Picture depicts the building of the new Lambda Chi Alpha house. Photo taken by Ben Caylor.
CASSANDRA STEC | OPINION COLUMNIST | firstname.lastname@example.org
Disclaimer: Some links within the article contain descriptions of sexual violence.
Lambda Chi Alpha, like many fraternities at Butler, has spent time either on probation or suspended from campus. After being removed from campus in 2016 and working for the past two years to reestablish itself, Lambda Chi Alpha is finally finishing up construction of their new house, providing a more permanent spot on campus. Generally, alumni from Greek life are welcomed back on campus with open arms, but one has to wonder: should those who were active members of Lambda at the time of its removal be allowed to return?
The official reason why Lambda was kicked off campus was that they violated the terms of their probation, leading to their national chapter removing them from Butler’s campus. However, the primary reason for their removal was due to sexual assault allegations. Those who were directly involved in these allegations and infractions are no longer members of or associated with Lambda Chi Alpha. However, active members not directly involved with the incident maintained their affiliation and are now considered alumni.
Four semesters later, the chapter is almost ready to move into their new house.
Something that was an immediate concern and bothered me from day one was how the rebranded fraternity would handle alumni relations. Lambda’s relationship with alumni that were actively part of the fraternity when they were forced to leave is extremely concerning.
When it comes to welcoming back alumni, fraternities — such as Lambda — that have a history of alleged sexual assault should be extremely cautious of how problematic maintaining relationships with certain alumni can be.
The alumni being invited back to these events were not directly involved in the violent incidents and infractions that led to the removal of the chapter from Butler’s campus. But who’s to say that the alumni that were active brothers during that time were not complicit in the culture of violence? Were they not all enabling the perpetrators in their violent acts?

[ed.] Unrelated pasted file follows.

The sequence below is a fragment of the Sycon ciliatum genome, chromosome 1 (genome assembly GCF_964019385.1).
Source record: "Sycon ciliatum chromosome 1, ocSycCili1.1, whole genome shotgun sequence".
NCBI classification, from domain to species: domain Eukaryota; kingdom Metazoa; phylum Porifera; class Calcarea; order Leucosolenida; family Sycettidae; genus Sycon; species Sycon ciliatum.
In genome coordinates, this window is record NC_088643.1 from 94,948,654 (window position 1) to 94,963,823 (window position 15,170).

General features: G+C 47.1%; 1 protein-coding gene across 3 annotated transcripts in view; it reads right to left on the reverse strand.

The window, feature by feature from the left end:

Vicki Turner, senior theatre major, is close friends with a lot of the brothers in Lambda. While she understands that some of the younger alumni are problematic, she still thinks that Lambda should be able to have older alumni attend their events and support the fraternity.
“I do know some of the older alumni that weren’t really a part of [the alleged sexual violence] are really good connections for them, so I feel like if there was a way for them to separate which alumni could come back that would be most beneficial,” Turner said. “Some of the older alumni and stuff are a big reason why they’re succeeding on campus with the house and everything, so I think it is important for them to be able to be connected with their alumni, maybe not the recent alumni but definitely the older alumni.”
Louise Irpino, senior English major, disagrees with both Sullivan and Turner.
“I think it’s a little weird at best, very reckless at worst,” Irpino said. “I don’t think old members of the frat should be participating in the ‘new’ version of the frat. They’ve graduated and their time in a frat is over. I know alumni are still included in the frat ‘family,’ but knowing the past of Lambda, I think it’s just really weird that alumni still want to be associated with Lambda, much less represent them at homecoming or other university events.”
Those individuals — who were directly involved with the infractions — do not receive invitations to attend Lambda Chi Alpha events. However, the issue remains that all brothers who were active at the time of the incident were complicit in the infractions. Those alumni are still considered members and receive invitations to Lambda events, including the announcement of the new house.
Malcolm Sullivan, senior finance and healthcare management major, is the alumni chair of Lambda Chi. With the addition of the new house and the alumni that have visited it, Sullivan emphasized the importance of acknowledging the fraternity’s past and using it as a reminder for their future.
“We were around for over a hundred years and then we had to close for a couple years and although it’s not our proudest moment, it’s a part of our history,” Sullivan said. “We think it’s important to always keep that in the back of our minds that as good as things can be going at any moment, things can start to slip and then everything collapses. So we are always mindful of that when we choose who we want to be a part of this. A couple guys really ruined years and years of hard work.”
While Lambda may be the focus of this article, by no means are they the only fraternity on campus that has left and returned under circumstances that inflicted harm upon the student body. Every fraternity on Butler’s campus has been suspended at least once except for Sigma Chi. Of those, Lambda is the fourth fraternity to return to campus. Additionally, only one of the suspended fraternities has yet to return to Butler.
The line of questioning directed towards Lambda and how they associate with alumni should also be extended to any other Greek organizations that experienced similar events. Greek organizations need to make sure their spaces are safe for all their members and other students.